Infant wear from Godey’s Lady’s Magazine, 1851
Sat May 22d
1852 Mrs Paterson here again to day and has cleaned
Susans chamber, windows & doors in Franks and
taken up the carpet and cleaned the front
chamber except the floor Lavinia & Orinthia
came about eleven, Edwin & Augusta here to tea
and went home with Lavinia Mrs McHanna stood
godmother for McCabes child
Spring cleaning continued. Mrs. Patterson returned to help Evelina clean, and the two women worked hard. Windows, doors, carpets and more were scrubbed, wiped or beaten, as appropriate.
Jane McHanna, the Ames’s regular servant, must have had time off today. She attended a baptism, presumably at the little Catholic church on Pond Street, to act as a godmother for a child of the McCabes. About this time, there was an Irish family in Easton, Bernard and Hannah McCabe, who had young children. Perhaps Jane became a godmother for three-year old William McCabe or, more likely, a younger sibling. There were several McCabe families in Bristol and Plymouth counties at this time, however, so we can’t be certain who this young child was.
The baptism or christening of infants was an important rite for both Catholics and Protestants. They had different approaches, certainly, but the intent was the same: to bless a child and erase its original sin. Unitarians differed from the Catholics and Calvinist-based Puritanism on this latter issue, as Unitarians didn’t accept the notion that children were born depraved. It was a critical doctrinal point. Jane McHanna would have accepted the more traditional view, and probably considered it an honor to have been selected as godmother.
4 thoughts on “May 22, 1852”
Ah, “original sin.” I will settle for, “Yet man is born unto trouble, as the sparks fly upward.” but what else would we expect from the Book of Job? 😉
Human nature, as I have experienced it, could validate both the Unitarians and the Trinitarians, but I suspect the bottom line in North Easton was that Old Oliver did not care for some Bible-thumping Trinitarian telling him that he was going to burn in hell, if he did not do x, y, and z. Hence, Old Oliver told them, “choose the Unitarian” and down the road we get Chaffin, LaFarge, &c.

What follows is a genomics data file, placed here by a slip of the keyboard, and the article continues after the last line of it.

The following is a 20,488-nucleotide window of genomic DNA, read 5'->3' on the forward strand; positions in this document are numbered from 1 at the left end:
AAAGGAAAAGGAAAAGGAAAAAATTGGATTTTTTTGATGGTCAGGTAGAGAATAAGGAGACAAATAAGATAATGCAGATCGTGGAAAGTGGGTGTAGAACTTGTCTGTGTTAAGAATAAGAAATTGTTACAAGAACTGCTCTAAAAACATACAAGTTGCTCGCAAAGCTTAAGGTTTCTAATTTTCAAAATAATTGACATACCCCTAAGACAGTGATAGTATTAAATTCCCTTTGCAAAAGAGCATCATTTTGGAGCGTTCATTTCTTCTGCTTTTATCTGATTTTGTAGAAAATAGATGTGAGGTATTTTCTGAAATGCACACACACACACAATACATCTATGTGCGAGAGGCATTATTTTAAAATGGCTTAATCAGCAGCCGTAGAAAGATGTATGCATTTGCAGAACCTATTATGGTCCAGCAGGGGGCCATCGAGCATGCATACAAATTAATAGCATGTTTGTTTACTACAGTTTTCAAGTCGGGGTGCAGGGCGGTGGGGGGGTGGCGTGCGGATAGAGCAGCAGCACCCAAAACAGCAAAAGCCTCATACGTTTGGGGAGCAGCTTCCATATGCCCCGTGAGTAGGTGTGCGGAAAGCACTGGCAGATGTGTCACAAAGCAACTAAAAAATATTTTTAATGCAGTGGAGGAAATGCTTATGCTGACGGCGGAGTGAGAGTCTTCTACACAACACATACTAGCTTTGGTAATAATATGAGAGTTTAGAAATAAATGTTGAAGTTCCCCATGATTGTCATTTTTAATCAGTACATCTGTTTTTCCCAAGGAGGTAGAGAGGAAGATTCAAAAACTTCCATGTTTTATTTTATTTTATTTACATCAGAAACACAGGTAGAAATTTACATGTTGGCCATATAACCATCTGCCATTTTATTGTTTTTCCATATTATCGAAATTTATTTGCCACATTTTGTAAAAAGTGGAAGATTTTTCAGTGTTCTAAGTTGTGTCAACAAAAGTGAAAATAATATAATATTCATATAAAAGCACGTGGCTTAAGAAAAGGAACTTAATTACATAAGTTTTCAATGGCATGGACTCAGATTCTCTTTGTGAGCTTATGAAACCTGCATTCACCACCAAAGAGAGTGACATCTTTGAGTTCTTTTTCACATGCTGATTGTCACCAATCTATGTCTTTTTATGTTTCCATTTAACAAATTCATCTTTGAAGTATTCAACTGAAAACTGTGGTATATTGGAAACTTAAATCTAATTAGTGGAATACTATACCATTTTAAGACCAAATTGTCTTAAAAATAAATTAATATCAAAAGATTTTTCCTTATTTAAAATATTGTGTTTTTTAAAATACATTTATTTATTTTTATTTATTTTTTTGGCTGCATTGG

The Catholics were off in their own world, back then.
I think you’re right, Dwight. Thank you for that thoughtful comment.
Baptism according to the Lutheran tradition is not the “washing away of original sin” but the coming of the Holy Spirit and of God’s welcoming of the child as a child of God. This theological view of baptism would be prevalent in Easton with the immigration of the Swedes many of them arriving like my maternal grandfather, Sander Larsson, in the 1880s. The Swedish Evangelical Libanon Lutheran Church was founded in 1892 and my maternal grandmother, Alma Pettersson Larsson, was one of its new members. Although Sander worked as a shovel maker at the Ames Shovel Works, he was very smart (his father was a civic judge in Sweden) and very civic-minded and was elected in April of 1915 to the first Board of Directors of the Easton Co-operative Bank, now the Bank of Easton, He organized English classes for Swedish immigrants (I learned this fact from Town Historian, Ed Hands), got the Swedes jobs at the Shovel Shop and housing, and helped them with their naturalization papers. He also was the founder of the Swedish “God Templar”, a temperance society, and he ran for State Representative. He died tragically too young at 53 when his daughter, my mother, Enis Larson Almquist, (member Easton Historical Commission for many years) was only 6 years old.
Thank you, Priscilla, for that insight into the Lutheran tradition.